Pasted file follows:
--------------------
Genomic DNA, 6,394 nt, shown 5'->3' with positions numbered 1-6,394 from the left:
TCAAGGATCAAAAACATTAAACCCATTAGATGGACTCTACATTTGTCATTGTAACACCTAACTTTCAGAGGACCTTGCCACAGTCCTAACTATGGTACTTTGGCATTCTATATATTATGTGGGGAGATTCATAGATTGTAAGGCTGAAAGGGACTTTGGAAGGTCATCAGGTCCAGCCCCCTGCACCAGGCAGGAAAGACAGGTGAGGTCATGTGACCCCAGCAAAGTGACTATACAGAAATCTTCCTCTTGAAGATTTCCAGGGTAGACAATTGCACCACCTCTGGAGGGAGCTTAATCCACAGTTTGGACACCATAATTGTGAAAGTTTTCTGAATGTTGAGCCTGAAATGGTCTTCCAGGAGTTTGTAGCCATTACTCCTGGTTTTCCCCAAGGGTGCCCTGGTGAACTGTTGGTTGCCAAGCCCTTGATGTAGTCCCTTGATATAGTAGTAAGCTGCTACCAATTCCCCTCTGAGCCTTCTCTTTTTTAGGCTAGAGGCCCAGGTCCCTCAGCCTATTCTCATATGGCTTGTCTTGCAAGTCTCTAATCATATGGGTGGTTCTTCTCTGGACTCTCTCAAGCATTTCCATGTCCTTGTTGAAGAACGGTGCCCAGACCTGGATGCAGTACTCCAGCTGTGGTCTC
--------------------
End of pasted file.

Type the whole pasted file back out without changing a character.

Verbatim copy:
Genomic DNA, 6,394 nt, shown 5'->3' with positions numbered 1-6,394 from the left:
TCAAGGATCAAAAACATTAAACCCATTAGATGGACTCTACATTTGTCATTGTAACACCTAACTTTCAGAGGACCTTGCCACAGTCCTAACTATGGTACTTTGGCATTCTATATATTATGTGGGGAGATTCATAGATTGTAAGGCTGAAAGGGACTTTGGAAGGTCATCAGGTCCAGCCCCCTGCACCAGGCAGGAAAGACAGGTGAGGTCATGTGACCCCAGCAAAGTGACTATACAGAAATCTTCCTCTTGAAGATTTCCAGGGTAGACAATTGCACCACCTCTGGAGGGAGCTTAATCCACAGTTTGGACACCATAATTGTGAAAGTTTTCTGAATGTTGAGCCTGAAATGGTCTTCCAGGAGTTTGTAGCCATTACTCCTGGTTTTCCCCAAGGGTGCCCTGGTGAACTGTTGGTTGCCAAGCCCTTGATGTAGTCCCTTGATATAGTAGTAAGCTGCTACCAATTCCCCTCTGAGCCTTCTCTTTTTTAGGCTAGAGGCCCAGGTCCCTCAGCCTATTCTCATATGGCTTGTCTTGCAAGTCTCTAATCATATGGGTGGTTCTTCTCTGGACTCTCTCAAGCATTTCCATGTCCTTGTTGAAGAACGGTGCCCAGACCTGGATGCAGTACTCCAGCTGTGGTCTC